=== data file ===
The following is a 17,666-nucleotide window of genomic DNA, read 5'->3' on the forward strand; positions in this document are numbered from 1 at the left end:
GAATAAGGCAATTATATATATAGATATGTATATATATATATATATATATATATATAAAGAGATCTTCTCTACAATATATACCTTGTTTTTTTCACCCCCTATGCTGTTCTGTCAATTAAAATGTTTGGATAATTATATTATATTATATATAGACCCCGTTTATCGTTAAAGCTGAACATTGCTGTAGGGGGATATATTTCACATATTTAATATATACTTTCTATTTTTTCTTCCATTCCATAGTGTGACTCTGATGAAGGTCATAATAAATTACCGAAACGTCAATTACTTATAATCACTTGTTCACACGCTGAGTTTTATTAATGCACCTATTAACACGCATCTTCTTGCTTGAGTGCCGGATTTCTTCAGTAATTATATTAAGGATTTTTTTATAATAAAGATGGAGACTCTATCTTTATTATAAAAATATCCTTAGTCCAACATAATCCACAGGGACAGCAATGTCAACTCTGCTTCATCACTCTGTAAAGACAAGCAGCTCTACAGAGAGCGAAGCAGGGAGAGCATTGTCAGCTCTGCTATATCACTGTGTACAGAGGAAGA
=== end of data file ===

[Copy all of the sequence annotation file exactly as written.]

The following is a 17,666-nucleotide window of genomic DNA, read 5'->3' on the forward strand; positions in this document are numbered from 1 at the left end:
GAATAAGGCAATTATATATATAGATATGTATATATATATATATATATATATATATAAAGAGATCTTCTCTACAATATATACCTTGTTTTTTTCACCCCCTATGCTGTTCTGTCAATTAAAATGTTTGGATAATTATATTATATTATATATAGACCCCGTTTATCGTTAAAGCTGAACATTGCTGTAGGGGGATATATTTCACATATTTAATATATACTTTCTATTTTTTCTTCCATTCCATAGTGTGACTCTGATGAAGGTCATAATAAATTACCGAAACGTCAATTACTTATAATCACTTGTTCACACGCTGAGTTTTATTAATGCACCTATTAACACGCATCTTCTTGCTTGAGTGCCGGATTTCTTCAGTAATTATATTAAGGATTTTTTTATAATAAAGATGGAGACTCTATCTTTATTATAAAAATATCCTTAGTCCAACATAATCCACAGGGACAGCAATGTCAACTCTGCTTCATCACTCTGTAAAGACAAGCAGCTCTACAGAGAGCGAAGCAGGGAGAGCATTGTCAGCTCTGCTATATCACTGTGTACAGAGGAAGA